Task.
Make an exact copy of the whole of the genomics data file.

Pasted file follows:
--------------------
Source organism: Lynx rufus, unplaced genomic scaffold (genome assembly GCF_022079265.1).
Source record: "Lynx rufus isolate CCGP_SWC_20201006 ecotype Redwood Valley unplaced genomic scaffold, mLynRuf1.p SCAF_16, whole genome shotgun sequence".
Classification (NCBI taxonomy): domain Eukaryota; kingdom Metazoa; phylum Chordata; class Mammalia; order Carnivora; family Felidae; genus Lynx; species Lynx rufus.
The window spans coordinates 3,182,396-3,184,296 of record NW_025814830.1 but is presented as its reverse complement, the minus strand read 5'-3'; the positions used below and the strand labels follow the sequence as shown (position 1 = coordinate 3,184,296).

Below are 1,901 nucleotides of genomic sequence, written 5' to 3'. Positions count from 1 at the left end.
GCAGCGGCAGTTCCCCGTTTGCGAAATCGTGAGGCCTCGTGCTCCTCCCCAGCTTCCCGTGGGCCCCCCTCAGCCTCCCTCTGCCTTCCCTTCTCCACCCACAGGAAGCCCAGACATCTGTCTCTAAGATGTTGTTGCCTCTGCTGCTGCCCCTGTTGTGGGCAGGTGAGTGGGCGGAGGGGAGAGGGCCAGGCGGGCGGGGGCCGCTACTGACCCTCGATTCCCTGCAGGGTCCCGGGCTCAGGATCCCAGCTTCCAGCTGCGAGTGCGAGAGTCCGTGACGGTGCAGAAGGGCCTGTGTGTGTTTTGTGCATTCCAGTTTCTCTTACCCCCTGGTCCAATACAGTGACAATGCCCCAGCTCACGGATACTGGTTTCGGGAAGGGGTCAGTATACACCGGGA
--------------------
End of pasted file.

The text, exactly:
Source organism: Lynx rufus, unplaced genomic scaffold (genome assembly GCF_022079265.1).
Source record: "Lynx rufus isolate CCGP_SWC_20201006 ecotype Redwood Valley unplaced genomic scaffold, mLynRuf1.p SCAF_16, whole genome shotgun sequence".
Classification (NCBI taxonomy): domain Eukaryota; kingdom Metazoa; phylum Chordata; class Mammalia; order Carnivora; family Felidae; genus Lynx; species Lynx rufus.
The window spans coordinates 3,182,396-3,184,296 of record NW_025814830.1 but is presented as its reverse complement, the minus strand read 5'-3'; the positions used below and the strand labels follow the sequence as shown (position 1 = coordinate 3,184,296).

Below are 1,901 nucleotides of genomic sequence, written 5' to 3'. Positions count from 1 at the left end.
GCAGCGGCAGTTCCCCGTTTGCGAAATCGTGAGGCCTCGTGCTCCTCCCCAGCTTCCCGTGGGCCCCCCTCAGCCTCCCTCTGCCTTCCCTTCTCCACCCACAGGAAGCCCAGACATCTGTCTCTAAGATGTTGTTGCCTCTGCTGCTGCCCCTGTTGTGGGCAGGTGAGTGGGCGGAGGGGAGAGGGCCAGGCGGGCGGGGGCCGCTACTGACCCTCGATTCCCTGCAGGGTCCCGGGCTCAGGATCCCAGCTTCCAGCTGCGAGTGCGAGAGTCCGTGACGGTGCAGAAGGGCCTGTGTGTGTTTTGTGCATTCCAGTTTCTCTTACCCCCTGGTCCAATACAGTGACAATGCCCCAGCTCACGGATACTGGTTTCGGGAAGGGGTCAGTATACACCGGGA